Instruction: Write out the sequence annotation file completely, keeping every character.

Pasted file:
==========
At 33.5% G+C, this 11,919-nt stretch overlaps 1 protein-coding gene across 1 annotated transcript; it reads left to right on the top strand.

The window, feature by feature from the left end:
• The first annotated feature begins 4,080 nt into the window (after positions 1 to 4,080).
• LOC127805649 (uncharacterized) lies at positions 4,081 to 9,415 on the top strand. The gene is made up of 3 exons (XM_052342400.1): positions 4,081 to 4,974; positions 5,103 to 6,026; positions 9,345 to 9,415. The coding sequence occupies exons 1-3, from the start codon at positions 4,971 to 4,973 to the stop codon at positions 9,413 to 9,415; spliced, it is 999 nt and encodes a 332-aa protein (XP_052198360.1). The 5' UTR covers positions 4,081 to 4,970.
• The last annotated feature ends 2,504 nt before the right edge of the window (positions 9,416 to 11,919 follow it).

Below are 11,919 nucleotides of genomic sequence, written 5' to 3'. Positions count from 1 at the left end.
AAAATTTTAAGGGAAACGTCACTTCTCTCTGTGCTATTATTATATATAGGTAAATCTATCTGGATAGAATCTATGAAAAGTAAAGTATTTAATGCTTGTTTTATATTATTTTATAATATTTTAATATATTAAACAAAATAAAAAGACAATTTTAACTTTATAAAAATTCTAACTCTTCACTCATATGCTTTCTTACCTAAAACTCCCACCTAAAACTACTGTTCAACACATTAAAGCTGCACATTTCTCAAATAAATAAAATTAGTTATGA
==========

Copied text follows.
At 33.5% G+C, this 11,919-nt stretch overlaps 1 protein-coding gene across 1 annotated transcript; it reads left to right on the top strand.

The window, feature by feature from the left end:
• The first annotated feature begins 4,080 nt into the window (after positions 1 to 4,080).
• LOC127805649 (uncharacterized) lies at positions 4,081 to 9,415 on the top strand. The gene is made up of 3 exons (XM_052342400.1): positions 4,081 to 4,974; positions 5,103 to 6,026; positions 9,345 to 9,415. The coding sequence occupies exons 1-3, from the start codon at positions 4,971 to 4,973 to the stop codon at positions 9,413 to 9,415; spliced, it is 999 nt and encodes a 332-aa protein (XP_052198360.1). The 5' UTR covers positions 4,081 to 4,970.
• The last annotated feature ends 2,504 nt before the right edge of the window (positions 9,416 to 11,919 follow it).

Below are 11,919 nucleotides of genomic sequence, written 5' to 3'. Positions count from 1 at the left end.
AAAATTTTAAGGGAAACGTCACTTCTCTCTGTGCTATTATTATATATAGGTAAATCTATCTGGATAGAATCTATGAAAAGTAAAGTATTTAATGCTTGTTTTATATTATTTTATAATATTTTAATATATTAAACAAAATAAAAAGACAATTTTAACTTTATAAAAATTCTAACTCTTCACTCATATGCTTTCTTACCTAAAACTCCCACCTAAAACTACTGTTCAACACATTAAAGCTGCACATTTCTCAAATAAATAAAATTAGTTATGA